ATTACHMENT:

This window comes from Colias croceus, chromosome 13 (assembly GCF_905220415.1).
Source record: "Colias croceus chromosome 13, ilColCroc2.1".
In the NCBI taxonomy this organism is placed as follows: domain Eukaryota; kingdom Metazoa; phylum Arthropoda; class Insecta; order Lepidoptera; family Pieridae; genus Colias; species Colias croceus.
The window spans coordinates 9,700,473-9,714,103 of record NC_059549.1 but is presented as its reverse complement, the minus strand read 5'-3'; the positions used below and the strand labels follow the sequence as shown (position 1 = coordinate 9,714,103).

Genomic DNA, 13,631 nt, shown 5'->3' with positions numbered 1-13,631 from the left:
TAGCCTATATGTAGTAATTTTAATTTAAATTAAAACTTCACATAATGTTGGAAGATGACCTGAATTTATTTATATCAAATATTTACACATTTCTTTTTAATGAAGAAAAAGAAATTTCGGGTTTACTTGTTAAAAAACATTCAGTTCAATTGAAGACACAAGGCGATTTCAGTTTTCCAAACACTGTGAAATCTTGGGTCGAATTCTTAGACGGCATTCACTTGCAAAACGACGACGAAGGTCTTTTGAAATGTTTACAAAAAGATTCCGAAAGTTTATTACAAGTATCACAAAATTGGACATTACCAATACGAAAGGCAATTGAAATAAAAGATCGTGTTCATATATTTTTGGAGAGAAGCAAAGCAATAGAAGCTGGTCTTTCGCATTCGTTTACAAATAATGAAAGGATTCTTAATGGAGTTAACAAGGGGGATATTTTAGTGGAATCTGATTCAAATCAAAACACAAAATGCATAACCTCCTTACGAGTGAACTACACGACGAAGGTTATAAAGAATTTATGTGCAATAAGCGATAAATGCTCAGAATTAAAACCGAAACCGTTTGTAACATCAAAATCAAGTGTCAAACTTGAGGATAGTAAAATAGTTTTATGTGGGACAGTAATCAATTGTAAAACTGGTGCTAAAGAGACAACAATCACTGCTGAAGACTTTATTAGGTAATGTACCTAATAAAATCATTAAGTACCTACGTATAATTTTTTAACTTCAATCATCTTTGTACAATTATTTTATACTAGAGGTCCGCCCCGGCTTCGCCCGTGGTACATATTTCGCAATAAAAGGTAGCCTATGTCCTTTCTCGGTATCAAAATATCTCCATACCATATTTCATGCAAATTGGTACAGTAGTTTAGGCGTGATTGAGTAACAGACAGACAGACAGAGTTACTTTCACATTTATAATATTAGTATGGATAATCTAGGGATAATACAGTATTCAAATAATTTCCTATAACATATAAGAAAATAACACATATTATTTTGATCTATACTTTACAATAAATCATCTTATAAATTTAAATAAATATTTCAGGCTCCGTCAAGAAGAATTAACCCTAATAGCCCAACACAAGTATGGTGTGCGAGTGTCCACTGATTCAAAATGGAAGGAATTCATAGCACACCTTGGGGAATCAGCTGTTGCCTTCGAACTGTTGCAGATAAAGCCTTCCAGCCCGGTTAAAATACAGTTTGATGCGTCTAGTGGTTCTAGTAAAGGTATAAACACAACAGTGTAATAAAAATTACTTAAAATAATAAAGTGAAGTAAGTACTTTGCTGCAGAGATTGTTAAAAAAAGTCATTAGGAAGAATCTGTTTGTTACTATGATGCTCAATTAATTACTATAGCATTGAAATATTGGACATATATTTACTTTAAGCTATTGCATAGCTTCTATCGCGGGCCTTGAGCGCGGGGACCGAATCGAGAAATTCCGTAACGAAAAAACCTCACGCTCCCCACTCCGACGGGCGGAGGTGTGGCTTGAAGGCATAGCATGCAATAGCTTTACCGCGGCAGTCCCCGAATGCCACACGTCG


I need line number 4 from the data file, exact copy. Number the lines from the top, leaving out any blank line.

The window spans coordinates 9,700,473-9,714,103 of record NC_059549.1 but is presented as its reverse complement, the minus strand read 5'-3'; the positions used below and the strand labels follow the sequence as shown (position 1 = coordinate 9,714,103).